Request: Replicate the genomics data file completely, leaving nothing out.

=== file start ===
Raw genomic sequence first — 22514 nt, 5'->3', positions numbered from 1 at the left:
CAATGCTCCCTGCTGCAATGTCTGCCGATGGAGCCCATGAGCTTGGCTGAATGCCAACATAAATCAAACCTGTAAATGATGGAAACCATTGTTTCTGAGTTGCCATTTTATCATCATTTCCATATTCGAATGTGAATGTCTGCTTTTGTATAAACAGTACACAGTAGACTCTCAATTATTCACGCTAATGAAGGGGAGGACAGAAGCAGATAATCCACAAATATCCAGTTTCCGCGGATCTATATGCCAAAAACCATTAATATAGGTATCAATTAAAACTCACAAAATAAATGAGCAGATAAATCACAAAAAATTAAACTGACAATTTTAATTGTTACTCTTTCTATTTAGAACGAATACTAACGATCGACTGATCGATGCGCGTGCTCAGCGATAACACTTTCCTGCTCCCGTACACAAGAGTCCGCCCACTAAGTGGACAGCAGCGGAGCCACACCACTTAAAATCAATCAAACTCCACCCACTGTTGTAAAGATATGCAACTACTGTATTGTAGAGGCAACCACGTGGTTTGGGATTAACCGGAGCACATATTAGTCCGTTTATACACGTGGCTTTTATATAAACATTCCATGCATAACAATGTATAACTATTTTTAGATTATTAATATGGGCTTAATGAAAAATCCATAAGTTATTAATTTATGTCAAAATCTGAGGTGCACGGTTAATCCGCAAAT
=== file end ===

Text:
Raw genomic sequence first — 22514 nt, 5'->3', positions numbered from 1 at the left:
CAATGCTCCCTGCTGCAATGTCTGCCGATGGAGCCCATGAGCTTGGCTGAATGCCAACATAAATCAAACCTGTAAATGATGGAAACCATTGTTTCTGAGTTGCCATTTTATCATCATTTCCATATTCGAATGTGAATGTCTGCTTTTGTATAAACAGTACACAGTAGACTCTCAATTATTCACGCTAATGAAGGGGAGGACAGAAGCAGATAATCCACAAATATCCAGTTTCCGCGGATCTATATGCCAAAAACCATTAATATAGGTATCAATTAAAACTCACAAAATAAATGAGCAGATAAATCACAAAAAATTAAACTGACAATTTTAATTGTTACTCTTTCTATTTAGAACGAATACTAACGATCGACTGATCGATGCGCGTGCTCAGCGATAACACTTTCCTGCTCCCGTACACAAGAGTCCGCCCACTAAGTGGACAGCAGCGGAGCCACACCACTTAAAATCAATCAAACTCCACCCACTGTTGTAAAGATATGCAACTACTGTATTGTAGAGGCAACCACGTGGTTTGGGATTAACCGGAGCACATATTAGTCCGTTTATACACGTGGCTTTTATATAAACATTCCATGCATAACAATGTATAACTATTTTTAGATTATTAATATGGGCTTAATGAAAAATCCATAAGTTATTAATTTATGTCAAAATCTGAGGTGCACGGTTAATCCGCAAAT